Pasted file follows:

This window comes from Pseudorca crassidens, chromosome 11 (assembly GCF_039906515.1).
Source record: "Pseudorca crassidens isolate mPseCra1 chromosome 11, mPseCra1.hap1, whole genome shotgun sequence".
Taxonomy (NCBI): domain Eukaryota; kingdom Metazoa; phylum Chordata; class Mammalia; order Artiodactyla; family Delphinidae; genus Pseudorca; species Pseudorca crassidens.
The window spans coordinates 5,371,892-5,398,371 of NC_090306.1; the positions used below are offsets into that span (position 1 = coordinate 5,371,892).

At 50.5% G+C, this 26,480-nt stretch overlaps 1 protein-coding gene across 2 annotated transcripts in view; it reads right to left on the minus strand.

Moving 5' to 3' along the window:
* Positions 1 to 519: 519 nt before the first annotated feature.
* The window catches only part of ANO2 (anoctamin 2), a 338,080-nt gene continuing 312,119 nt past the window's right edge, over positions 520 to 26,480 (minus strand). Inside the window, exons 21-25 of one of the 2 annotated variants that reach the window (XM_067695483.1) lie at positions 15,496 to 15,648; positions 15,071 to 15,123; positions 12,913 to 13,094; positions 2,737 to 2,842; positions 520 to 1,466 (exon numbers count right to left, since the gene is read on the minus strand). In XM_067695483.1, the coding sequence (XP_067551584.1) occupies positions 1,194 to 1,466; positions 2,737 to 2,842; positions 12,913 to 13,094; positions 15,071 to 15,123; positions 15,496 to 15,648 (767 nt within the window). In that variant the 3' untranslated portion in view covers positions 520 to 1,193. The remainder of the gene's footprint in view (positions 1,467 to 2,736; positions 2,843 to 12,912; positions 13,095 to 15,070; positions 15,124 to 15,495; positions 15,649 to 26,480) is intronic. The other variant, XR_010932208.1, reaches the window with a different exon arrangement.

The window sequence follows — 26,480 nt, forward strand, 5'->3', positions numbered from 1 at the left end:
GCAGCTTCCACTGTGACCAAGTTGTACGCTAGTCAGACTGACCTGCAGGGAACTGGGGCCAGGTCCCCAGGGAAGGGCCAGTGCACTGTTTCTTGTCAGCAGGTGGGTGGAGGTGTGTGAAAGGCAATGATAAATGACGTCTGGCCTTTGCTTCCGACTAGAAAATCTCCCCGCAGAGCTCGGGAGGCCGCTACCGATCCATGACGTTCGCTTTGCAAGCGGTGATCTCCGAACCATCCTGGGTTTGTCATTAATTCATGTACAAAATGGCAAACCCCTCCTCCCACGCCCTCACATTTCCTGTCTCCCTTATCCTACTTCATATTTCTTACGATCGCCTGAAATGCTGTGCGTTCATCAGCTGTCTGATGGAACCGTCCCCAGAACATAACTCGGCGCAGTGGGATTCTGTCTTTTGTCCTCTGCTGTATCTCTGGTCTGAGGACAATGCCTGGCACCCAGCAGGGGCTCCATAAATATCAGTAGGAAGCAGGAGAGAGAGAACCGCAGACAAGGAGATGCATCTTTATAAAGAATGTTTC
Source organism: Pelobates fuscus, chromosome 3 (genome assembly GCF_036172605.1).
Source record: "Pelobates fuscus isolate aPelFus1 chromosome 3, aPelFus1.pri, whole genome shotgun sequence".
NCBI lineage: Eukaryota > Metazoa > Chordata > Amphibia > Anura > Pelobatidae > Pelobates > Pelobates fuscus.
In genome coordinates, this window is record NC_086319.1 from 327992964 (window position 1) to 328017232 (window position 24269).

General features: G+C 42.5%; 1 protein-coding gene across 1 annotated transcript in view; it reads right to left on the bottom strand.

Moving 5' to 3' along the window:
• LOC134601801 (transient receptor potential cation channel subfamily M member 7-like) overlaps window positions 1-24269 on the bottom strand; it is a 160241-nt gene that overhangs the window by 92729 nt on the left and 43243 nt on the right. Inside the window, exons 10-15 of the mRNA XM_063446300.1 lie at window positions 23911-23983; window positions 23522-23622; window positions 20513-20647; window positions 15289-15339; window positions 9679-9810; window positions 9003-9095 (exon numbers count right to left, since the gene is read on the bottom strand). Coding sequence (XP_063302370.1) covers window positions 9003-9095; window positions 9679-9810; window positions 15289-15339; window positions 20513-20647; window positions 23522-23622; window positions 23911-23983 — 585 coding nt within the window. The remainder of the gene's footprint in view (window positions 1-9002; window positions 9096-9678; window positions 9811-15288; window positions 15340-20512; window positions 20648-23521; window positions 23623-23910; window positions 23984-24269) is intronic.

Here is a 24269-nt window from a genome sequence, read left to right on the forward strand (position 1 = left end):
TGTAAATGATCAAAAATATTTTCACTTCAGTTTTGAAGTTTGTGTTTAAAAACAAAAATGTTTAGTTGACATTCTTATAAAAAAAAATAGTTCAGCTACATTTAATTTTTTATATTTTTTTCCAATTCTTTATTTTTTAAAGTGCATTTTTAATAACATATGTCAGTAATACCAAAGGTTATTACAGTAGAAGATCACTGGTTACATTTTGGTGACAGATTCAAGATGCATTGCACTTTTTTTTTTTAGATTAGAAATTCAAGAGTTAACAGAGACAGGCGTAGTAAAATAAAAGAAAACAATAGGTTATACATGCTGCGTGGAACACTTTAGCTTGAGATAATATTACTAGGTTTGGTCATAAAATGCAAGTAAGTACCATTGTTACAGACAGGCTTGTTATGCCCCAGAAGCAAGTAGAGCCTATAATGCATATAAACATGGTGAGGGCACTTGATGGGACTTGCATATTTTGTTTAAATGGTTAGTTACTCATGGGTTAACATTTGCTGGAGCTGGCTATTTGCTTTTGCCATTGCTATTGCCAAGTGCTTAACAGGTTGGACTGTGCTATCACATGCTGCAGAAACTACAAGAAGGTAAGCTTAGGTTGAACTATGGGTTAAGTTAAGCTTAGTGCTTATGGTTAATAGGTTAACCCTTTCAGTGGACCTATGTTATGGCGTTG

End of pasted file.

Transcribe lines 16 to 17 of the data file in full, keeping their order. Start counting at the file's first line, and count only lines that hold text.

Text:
Moving 5' to 3' along the window:
• LOC134601801 (transient receptor potential cation channel subfamily M member 7-like) overlaps window positions 1-24269 on the bottom strand; it is a 160241-nt gene that overhangs the window by 92729 nt on the left and 43243 nt on the right. Inside the window, exons 10-15 of the mRNA XM_063446300.1 lie at window positions 23911-23983; window positions 23522-23622; window positions 20513-20647; window positions 15289-15339; window positions 9679-9810; window positions 9003-9095 (exon numbers count right to left, since the gene is read on the bottom strand). Coding sequence (XP_063302370.1) covers window positions 9003-9095; window positions 9679-9810; window positions 15289-15339; window positions 20513-20647; window positions 23522-23622; window positions 23911-23983 — 585 coding nt within the window. The remainder of the gene's footprint in view (window positions 1-9002; window positions 9096-9678; window positions 9811-15288; window positions 15340-20512; window positions 20648-23521; window positions 23623-23910; window positions 23984-24269) is intronic.